What is DBT?
DBT, or Dialectical Behavior Therapy, is a highly effective therapy for those struggling with intense emotional ups and downs, depression, bulimia and binge eating disorder, PTSD, substance abuse and other addictive or compulsive behaviors.
DBT combines contemporary research findings on what helps people make lasting change with ancient mindfulness practices borrowed from eastern and western contemplative traditions.
There are 4 sets of skills taught in DBT:
- Mindfulness: learn how to be present in each moment, rather than ruminating about the past or worrying about the future
- Emotion Regulation: learn how to manage your emotions so you feel more in control, rather than feeling like your emotions control you
- Interpersonal Effectiveness: learn how to deal with conflict effectively and how to assert your needs while maintaining relationships and your self-respect
- Distress Tolerance: learn how to get through hard times without engaging in behavior that makes you feel better in the short-term, but worse in the long run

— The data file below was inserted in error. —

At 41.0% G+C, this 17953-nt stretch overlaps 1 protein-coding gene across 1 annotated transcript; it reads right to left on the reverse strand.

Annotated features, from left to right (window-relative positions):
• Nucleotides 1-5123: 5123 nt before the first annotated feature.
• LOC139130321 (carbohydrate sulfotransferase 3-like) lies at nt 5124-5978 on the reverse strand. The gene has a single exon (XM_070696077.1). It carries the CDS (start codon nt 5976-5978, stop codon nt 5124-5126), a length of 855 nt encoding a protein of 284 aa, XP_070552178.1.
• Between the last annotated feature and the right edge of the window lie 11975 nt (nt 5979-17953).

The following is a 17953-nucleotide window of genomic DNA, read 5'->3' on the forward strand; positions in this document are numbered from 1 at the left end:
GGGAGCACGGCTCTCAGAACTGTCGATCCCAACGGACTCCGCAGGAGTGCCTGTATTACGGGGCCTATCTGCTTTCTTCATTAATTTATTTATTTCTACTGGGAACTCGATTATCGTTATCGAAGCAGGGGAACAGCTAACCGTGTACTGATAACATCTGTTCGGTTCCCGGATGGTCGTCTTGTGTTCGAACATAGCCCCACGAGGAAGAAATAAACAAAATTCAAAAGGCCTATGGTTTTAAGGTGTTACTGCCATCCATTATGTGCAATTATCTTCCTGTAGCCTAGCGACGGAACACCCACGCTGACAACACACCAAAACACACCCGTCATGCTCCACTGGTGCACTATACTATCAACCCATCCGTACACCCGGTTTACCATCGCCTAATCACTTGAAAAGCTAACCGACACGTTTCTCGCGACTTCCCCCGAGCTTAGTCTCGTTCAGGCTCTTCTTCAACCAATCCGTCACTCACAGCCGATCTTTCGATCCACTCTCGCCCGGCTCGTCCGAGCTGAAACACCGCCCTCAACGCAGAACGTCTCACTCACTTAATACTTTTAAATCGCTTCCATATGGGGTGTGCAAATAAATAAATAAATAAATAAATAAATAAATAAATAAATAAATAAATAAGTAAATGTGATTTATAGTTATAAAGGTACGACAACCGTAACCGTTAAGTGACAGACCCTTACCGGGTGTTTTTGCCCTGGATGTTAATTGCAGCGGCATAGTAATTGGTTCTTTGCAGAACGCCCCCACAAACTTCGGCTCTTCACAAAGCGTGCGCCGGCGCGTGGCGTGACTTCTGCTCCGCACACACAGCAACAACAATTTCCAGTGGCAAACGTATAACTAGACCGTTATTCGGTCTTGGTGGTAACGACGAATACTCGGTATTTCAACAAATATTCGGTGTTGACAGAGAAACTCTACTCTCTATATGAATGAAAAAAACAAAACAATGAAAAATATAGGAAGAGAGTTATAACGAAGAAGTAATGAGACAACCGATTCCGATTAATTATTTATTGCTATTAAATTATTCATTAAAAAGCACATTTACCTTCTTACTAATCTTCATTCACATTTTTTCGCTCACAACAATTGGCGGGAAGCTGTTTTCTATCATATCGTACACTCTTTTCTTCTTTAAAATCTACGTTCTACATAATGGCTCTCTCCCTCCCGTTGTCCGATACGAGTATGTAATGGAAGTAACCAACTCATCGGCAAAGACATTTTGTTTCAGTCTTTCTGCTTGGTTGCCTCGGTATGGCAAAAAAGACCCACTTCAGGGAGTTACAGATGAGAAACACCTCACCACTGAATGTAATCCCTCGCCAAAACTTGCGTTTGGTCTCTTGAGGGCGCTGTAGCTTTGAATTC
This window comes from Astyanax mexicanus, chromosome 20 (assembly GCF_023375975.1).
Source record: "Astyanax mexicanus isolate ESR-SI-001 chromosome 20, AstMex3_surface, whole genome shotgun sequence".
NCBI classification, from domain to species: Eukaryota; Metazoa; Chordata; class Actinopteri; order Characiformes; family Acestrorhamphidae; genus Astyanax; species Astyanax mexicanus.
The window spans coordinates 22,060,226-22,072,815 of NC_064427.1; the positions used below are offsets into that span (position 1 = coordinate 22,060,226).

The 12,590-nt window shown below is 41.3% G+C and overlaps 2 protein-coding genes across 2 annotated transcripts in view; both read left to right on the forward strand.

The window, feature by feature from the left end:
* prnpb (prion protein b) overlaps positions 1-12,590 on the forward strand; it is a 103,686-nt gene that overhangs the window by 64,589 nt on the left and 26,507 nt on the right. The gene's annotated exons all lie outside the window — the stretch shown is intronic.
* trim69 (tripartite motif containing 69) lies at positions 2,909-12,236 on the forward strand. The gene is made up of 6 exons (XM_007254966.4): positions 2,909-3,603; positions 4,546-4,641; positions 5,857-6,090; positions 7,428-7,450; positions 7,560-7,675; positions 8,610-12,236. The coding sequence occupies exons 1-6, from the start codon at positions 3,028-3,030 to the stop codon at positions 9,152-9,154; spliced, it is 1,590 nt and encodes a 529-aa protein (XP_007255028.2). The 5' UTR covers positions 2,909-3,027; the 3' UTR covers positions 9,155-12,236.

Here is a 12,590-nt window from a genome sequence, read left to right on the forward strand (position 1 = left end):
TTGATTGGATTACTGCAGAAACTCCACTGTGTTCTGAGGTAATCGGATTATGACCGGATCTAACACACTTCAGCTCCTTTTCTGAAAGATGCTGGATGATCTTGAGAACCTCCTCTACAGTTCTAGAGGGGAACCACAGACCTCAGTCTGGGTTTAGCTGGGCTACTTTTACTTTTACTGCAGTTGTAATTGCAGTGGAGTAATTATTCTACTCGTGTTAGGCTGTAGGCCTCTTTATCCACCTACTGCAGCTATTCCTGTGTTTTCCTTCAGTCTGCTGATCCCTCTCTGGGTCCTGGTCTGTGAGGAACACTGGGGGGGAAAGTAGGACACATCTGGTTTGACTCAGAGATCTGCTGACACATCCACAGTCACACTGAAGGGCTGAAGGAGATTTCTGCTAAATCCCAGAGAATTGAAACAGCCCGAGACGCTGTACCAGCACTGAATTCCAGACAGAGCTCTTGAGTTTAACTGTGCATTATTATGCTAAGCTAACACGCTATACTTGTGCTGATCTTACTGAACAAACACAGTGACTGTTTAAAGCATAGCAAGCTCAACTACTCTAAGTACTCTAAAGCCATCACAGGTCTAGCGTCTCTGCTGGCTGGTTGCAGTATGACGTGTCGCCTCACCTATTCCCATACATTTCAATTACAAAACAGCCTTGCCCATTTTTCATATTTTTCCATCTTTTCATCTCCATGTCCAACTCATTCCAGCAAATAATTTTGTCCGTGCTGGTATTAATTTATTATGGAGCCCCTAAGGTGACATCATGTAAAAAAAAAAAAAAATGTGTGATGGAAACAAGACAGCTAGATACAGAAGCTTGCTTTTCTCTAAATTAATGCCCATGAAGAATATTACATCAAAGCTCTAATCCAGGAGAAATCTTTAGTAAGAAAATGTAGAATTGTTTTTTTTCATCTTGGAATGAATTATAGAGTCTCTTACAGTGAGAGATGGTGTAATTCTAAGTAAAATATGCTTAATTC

DBT was originally created by Dr. Marsha Linehan at the University of Washington to help people who struggled with Borderline Personality Disorder which is often characterized by impulsive behavior, self-harm, difficulty in interpersonal relationships and intense emotional fluctuations. Now recognized as the gold standard in treating those with Borderline Personality Disorder, DBT has also proven to be more effective than traditional talk therapy in treating a range of issues that have difficulty in regulating emotions at their core.
The dialectic in DBT refers to two seemingly opposite things being true at the same time, for example, clients in DBT are doing the best they can at any given moment and they need to try harder. Another way of describing dialectics is balancing the opposing positions of acceptance AND change. The 4 skill modules represent a tension between acceptance and change. You learn how to change behaviors, thoughts and emotions in the Emotion Regulation and Interpersonal Effectiveness skills set and you learn how to accept and tolerate what is in the Mindfulness and Distress Tolerance skills set.
How is DBT different than other therapies?
DBT provides a comprehensive set of practical skills to help you manage your emotions, change destructive behaviors and create a life worth living. The therapy is structured around your goals and your therapist will prioritize the things in your life that you most want to change. You will have access to 7-day a week phone skills coaching from your therapist to help you apply the DBT skills in your everyday life.